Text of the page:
DUBLIN — Nature conservation has been “significantly impacted” by the coronavirus and related restrictions, the International Union for Conservation of Nature (IUCN) said on Thursday, a year to the day since the outbreak was declared a pandemic.
While pandemic responses “temporarily slowed down human impacts upon nature,” the IUCN said, restrictions such as stay-home lockdowns and widespread travel curbs led to “conservation work job losses among protected area rangers, reduced anti-poaching patrols and environmental protection rollbacks.”
Over the past year, according to the IUCN, “protected and conserved area operations were scaled down or suspended, visitor facilities closed, workplaces shut, many staff withdrawn from duty stations and supply chains disrupted.”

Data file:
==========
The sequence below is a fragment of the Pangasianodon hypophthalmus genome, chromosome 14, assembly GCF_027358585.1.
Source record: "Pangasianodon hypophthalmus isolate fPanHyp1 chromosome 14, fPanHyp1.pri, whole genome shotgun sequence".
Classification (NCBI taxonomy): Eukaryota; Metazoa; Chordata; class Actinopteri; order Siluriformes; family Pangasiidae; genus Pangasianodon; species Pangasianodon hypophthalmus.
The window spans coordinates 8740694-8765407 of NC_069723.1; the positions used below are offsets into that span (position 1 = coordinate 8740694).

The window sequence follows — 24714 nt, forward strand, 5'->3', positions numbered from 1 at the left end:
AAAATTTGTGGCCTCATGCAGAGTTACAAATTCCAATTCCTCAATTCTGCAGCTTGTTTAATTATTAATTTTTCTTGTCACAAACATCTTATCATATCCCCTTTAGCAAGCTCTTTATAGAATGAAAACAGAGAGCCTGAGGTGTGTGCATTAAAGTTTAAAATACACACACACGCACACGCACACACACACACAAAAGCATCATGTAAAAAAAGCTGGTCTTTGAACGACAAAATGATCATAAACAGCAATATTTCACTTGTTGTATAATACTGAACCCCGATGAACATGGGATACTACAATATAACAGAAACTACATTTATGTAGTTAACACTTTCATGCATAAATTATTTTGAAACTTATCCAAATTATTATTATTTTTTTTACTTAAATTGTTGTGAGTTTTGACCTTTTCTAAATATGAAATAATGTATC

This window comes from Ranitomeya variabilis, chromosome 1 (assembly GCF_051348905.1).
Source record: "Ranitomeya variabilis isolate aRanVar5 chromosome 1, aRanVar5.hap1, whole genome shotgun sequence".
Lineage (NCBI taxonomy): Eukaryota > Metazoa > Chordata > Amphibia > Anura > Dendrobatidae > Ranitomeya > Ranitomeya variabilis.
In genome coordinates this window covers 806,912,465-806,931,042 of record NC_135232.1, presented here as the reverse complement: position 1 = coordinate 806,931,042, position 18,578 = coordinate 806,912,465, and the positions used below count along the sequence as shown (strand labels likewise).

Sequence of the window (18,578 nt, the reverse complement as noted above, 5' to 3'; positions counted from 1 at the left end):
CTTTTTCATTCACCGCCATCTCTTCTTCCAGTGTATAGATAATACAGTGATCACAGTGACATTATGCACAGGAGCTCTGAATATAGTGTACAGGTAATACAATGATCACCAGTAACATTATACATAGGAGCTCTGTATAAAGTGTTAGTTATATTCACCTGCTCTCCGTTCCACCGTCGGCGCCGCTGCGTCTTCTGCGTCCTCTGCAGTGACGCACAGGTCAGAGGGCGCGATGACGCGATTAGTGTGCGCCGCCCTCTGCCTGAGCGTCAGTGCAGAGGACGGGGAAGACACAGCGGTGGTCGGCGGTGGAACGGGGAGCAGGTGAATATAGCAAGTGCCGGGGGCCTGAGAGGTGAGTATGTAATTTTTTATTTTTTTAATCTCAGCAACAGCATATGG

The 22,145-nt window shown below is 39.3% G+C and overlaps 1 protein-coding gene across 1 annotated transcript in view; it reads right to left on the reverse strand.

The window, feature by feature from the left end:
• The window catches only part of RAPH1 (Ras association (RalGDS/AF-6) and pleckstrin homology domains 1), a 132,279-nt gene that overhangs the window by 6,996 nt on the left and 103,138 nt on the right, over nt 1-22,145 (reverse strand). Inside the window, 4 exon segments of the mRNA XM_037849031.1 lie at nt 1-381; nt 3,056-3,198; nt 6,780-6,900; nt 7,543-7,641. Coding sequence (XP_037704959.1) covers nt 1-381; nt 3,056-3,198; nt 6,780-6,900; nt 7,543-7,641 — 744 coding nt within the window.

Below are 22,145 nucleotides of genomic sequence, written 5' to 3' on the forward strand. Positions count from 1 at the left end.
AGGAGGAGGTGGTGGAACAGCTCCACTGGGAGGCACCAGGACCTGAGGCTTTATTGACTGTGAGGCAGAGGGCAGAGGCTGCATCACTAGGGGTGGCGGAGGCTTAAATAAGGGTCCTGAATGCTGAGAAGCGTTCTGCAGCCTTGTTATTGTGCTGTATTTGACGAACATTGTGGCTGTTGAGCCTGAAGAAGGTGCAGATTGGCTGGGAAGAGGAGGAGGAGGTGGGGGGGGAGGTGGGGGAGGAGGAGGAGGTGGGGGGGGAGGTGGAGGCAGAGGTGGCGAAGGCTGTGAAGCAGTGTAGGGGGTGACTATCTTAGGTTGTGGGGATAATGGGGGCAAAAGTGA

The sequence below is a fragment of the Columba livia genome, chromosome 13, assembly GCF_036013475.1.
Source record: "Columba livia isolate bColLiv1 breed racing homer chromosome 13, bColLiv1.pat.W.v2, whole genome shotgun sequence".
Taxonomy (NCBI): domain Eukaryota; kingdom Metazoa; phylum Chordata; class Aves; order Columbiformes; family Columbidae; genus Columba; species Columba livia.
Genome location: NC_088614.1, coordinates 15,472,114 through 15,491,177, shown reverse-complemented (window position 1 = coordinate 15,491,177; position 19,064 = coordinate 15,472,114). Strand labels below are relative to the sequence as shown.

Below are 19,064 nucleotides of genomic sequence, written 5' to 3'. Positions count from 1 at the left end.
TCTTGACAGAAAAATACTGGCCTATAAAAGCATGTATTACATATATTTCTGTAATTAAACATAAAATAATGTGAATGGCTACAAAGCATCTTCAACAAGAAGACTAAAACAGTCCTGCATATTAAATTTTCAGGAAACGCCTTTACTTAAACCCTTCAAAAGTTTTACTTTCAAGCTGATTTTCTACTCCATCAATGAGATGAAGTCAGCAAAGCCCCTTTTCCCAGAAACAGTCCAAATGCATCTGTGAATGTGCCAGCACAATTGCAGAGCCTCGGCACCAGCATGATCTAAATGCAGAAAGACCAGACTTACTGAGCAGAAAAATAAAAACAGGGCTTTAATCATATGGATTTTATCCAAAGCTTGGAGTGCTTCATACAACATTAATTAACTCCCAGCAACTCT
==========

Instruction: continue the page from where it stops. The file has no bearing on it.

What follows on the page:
Over half Africa’s protected areas “were forced to halt or reduce field patrols and anti-poaching operations as well as conservation education and outreach,” according to IUCN surveys.
Conservation workers in a quarter of Asia’s protected areas reported similar effects. One IUCN survey showed 25 per cent of park rangers seeing their salaries reduced or delayed since the start of the pandemic, which the union said was caused “by man’s abuse of nature.”
Most accounts suggest that the virus originated in a wet market in the central Chinese city of Wuhan in late 2020. Wild animals are often sold in such markets, likely upping the risk of animal-human virus or disease transmission.
“Unregulated wildlife trade and wild meat consumption make it possible for zoonotic diseases to emerge – jumping from wildlife or domesticated livestock into human populations,” the IUCN warned, saying that better conservation could “prevent the future emergence of zoonotic pathogens such as coronaviruses.”Show